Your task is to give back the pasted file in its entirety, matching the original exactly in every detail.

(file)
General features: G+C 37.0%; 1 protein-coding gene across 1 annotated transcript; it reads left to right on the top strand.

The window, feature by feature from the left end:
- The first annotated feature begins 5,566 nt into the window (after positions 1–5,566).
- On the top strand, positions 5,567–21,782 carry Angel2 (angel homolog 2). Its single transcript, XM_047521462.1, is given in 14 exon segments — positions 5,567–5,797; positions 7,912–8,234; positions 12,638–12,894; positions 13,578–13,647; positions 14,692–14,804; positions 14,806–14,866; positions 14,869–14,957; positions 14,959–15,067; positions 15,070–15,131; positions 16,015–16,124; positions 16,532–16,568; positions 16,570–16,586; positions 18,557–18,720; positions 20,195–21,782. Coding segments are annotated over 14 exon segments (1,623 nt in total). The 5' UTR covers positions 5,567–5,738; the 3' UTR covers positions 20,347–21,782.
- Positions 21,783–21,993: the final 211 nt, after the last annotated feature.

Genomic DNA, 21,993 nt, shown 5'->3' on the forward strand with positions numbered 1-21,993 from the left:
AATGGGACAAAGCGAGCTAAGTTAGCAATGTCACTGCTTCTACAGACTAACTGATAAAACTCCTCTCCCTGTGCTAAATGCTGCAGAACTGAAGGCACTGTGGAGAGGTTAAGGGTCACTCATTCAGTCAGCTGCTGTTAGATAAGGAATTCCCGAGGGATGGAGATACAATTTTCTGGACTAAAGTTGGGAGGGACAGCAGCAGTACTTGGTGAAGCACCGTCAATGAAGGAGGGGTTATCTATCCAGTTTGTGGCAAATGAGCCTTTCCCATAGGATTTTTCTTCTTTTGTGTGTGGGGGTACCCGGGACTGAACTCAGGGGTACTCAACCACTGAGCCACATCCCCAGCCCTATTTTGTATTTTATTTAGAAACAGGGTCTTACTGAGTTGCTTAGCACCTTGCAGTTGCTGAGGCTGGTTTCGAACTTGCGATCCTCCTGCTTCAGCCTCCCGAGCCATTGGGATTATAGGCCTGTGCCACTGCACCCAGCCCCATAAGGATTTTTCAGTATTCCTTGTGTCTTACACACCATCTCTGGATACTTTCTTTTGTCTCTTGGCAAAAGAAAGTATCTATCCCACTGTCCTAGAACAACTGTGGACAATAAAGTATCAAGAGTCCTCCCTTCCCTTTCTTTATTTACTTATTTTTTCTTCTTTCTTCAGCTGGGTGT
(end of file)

General features: G+C 37.0%; 1 protein-coding gene across 1 annotated transcript; it reads left to right on the top strand.

The window, feature by feature from the left end:
- The first annotated feature begins 5,566 nt into the window (after positions 1–5,566).
- On the top strand, positions 5,567–21,782 carry Angel2 (angel homolog 2). Its single transcript, XM_047521462.1, is given in 14 exon segments — positions 5,567–5,797; positions 7,912–8,234; positions 12,638–12,894; positions 13,578–13,647; positions 14,692–14,804; positions 14,806–14,866; positions 14,869–14,957; positions 14,959–15,067; positions 15,070–15,131; positions 16,015–16,124; positions 16,532–16,568; positions 16,570–16,586; positions 18,557–18,720; positions 20,195–21,782. Coding segments are annotated over 14 exon segments (1,623 nt in total). The 5' UTR covers positions 5,567–5,738; the 3' UTR covers positions 20,347–21,782.
- Positions 21,783–21,993: the final 211 nt, after the last annotated feature.

Genomic DNA, 21,993 nt, shown 5'->3' on the forward strand with positions numbered 1-21,993 from the left:
AATGGGACAAAGCGAGCTAAGTTAGCAATGTCACTGCTTCTACAGACTAACTGATAAAACTCCTCTCCCTGTGCTAAATGCTGCAGAACTGAAGGCACTGTGGAGAGGTTAAGGGTCACTCATTCAGTCAGCTGCTGTTAGATAAGGAATTCCCGAGGGATGGAGATACAATTTTCTGGACTAAAGTTGGGAGGGACAGCAGCAGTACTTGGTGAAGCACCGTCAATGAAGGAGGGGTTATCTATCCAGTTTGTGGCAAATGAGCCTTTCCCATAGGATTTTTCTTCTTTTGTGTGTGGGGGTACCCGGGACTGAACTCAGGGGTACTCAACCACTGAGCCACATCCCCAGCCCTATTTTGTATTTTATTTAGAAACAGGGTCTTACTGAGTTGCTTAGCACCTTGCAGTTGCTGAGGCTGGTTTCGAACTTGCGATCCTCCTGCTTCAGCCTCCCGAGCCATTGGGATTATAGGCCTGTGCCACTGCACCCAGCCCCATAAGGATTTTTCAGTATTCCTTGTGTCTTACACACCATCTCTGGATACTTTCTTTTGTCTCTTGGCAAAAGAAAGTATCTATCCCACTGTCCTAGAACAACTGTGGACAATAAAGTATCAAGAGTCCTCCCTTCCCTTTCTTTATTTACTTATTTTTTCTTCTTTCTTCAGCTGGGTGT